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Arizona among top states for West Nile cases, doctors say

Federal data shows more than 400 cases of the mosquito-borne illness have been reported nationwide and Arizona is one of the country's hotspots for the disease.

ARIZONA, USA — Health experts said they're noticing an increasing number of West Nile virus infections across the country and Arizona has become one of the nation's hotspots for the mosquito-borne illness. 

According to the Centers for Disease Control and Prevention, Arizona has had more confirmed cases of West Nile virus than any other state in 2021. 

As of Sept. 21, Arizona reported having had 97 infections this year and four virus-related deaths. Only California has reported that many virus-related fatalities so far this year. 

Credit: CDC
States colored black have had more instances of human West Nile virus neuroinvasive disease in 2021.

North Dakota, South Dakota, Nebraska, and Colorado have also been identified as hotspots for West Nile virus cases. 

Medical providers with the Mayo Clinic say they're observing a higher number of cases involving neuroinvasive disease, the most severe form of the West Nile infection.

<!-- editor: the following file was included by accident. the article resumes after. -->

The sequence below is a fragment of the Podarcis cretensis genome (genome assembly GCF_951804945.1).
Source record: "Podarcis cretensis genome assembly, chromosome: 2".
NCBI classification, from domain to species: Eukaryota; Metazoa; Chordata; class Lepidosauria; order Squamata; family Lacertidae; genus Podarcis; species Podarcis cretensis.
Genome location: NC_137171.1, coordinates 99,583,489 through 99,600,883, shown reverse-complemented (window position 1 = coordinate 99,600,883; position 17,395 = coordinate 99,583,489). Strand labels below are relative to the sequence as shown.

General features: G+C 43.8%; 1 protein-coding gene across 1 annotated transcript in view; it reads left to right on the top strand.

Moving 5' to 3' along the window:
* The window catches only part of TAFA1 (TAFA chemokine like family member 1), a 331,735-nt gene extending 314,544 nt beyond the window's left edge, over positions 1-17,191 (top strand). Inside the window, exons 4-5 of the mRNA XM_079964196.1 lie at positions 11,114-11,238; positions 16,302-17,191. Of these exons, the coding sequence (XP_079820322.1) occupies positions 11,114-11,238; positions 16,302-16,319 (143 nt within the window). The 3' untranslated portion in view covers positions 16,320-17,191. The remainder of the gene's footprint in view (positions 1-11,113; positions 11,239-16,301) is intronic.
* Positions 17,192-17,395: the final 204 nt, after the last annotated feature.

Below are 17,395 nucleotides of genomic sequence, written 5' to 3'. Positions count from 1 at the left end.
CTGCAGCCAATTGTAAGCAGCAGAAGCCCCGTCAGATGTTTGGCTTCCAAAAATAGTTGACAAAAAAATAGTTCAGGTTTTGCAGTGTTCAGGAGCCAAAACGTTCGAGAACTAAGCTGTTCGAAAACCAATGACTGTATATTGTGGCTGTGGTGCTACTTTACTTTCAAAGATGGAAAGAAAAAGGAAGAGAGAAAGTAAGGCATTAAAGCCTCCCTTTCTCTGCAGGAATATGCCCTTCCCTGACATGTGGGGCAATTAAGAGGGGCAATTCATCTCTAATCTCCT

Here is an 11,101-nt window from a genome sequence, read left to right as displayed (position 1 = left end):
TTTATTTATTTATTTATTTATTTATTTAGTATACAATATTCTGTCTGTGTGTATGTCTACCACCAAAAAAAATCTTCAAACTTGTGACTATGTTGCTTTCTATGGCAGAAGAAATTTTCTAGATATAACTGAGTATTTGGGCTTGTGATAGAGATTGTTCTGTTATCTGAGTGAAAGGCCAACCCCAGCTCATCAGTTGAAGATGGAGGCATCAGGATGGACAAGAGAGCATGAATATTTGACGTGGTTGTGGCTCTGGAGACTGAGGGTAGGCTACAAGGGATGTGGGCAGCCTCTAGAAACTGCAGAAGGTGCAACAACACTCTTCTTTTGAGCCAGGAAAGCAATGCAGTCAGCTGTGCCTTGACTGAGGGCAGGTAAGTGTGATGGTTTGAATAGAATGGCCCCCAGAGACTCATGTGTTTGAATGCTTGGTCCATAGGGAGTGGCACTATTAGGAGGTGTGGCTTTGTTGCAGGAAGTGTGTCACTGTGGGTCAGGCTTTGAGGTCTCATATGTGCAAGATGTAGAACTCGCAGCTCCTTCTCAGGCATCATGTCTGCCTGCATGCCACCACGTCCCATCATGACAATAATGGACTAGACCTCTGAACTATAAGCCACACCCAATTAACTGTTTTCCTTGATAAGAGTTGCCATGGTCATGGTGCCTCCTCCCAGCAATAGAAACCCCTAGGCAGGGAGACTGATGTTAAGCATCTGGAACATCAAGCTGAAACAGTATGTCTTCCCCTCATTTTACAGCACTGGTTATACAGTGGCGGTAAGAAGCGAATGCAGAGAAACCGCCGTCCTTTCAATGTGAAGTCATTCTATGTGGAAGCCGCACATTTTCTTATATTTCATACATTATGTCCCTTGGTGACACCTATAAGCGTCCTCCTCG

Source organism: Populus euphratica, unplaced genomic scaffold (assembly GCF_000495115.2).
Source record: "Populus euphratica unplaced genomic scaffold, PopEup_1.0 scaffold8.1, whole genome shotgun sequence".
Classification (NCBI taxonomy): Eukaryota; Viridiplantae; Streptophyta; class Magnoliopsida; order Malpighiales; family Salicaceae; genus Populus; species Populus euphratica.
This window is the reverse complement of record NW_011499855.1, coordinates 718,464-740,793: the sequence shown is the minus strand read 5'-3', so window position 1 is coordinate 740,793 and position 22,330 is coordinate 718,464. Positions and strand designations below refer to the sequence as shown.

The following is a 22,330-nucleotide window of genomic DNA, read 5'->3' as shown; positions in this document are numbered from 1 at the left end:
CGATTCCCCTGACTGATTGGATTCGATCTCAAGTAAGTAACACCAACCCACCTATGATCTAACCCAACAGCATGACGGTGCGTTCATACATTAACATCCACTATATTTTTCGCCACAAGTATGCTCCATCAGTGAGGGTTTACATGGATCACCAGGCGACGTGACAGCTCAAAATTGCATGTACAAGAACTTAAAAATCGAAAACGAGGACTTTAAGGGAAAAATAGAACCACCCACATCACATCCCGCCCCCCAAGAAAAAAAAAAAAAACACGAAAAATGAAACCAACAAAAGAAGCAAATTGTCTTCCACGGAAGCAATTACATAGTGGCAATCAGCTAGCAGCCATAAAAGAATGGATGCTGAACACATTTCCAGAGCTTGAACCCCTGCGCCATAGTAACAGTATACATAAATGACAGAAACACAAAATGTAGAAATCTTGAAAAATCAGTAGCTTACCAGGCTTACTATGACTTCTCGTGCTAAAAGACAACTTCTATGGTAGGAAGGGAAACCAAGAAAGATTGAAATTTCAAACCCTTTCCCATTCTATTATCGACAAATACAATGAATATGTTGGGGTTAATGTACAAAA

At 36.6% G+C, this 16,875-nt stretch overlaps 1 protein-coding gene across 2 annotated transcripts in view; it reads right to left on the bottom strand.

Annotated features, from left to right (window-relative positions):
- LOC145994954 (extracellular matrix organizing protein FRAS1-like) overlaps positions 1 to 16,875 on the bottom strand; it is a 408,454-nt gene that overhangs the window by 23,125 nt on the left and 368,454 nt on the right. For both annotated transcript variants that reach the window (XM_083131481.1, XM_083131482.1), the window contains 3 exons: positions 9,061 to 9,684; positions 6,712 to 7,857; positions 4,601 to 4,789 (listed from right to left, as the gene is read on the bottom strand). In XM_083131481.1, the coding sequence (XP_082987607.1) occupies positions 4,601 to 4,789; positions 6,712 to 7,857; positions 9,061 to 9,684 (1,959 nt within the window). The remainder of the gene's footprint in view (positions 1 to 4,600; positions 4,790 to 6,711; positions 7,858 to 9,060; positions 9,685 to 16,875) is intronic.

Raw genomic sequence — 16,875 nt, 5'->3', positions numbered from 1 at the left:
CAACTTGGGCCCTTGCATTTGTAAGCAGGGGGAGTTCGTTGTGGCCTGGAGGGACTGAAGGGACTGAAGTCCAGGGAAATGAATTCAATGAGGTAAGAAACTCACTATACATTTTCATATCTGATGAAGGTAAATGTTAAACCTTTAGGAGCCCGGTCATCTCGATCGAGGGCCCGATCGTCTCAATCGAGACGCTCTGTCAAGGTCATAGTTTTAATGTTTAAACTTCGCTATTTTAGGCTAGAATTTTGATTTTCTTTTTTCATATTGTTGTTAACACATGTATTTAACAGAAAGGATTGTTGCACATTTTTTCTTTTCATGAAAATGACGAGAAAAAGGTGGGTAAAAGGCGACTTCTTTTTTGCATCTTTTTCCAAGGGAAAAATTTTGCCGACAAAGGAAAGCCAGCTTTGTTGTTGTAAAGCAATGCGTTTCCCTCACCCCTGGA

"In neuroinvasive disease, the brain and surrounding tissues become inflamed, resulting in permanent brain damage and even death," said Dr. Bobbi Pritt, director of the Mayo Clinic's clinical parasitology laboratory. "Approximately 1 in 10 people with neuroinvasive disease die, and those who survive are often left with permanent disabilities."

According to CDC data, Arizona has reported 77 cases of neuroinvasive disease in 2021 -- more than any other state. 

Nationwide, more than 65% of all West Nile infections in 2021 have resulted in neuroinvasive disease. 

"That is significantly higher than what we usually see, in which only about 1 in 150 people with West Nile virus disease develop neuroinvasive disease," Pritt added. "However, we need to be cautious in interpreting the statistics, since many of the West Nile virus cases without brain involvement may be underdiagnosed."

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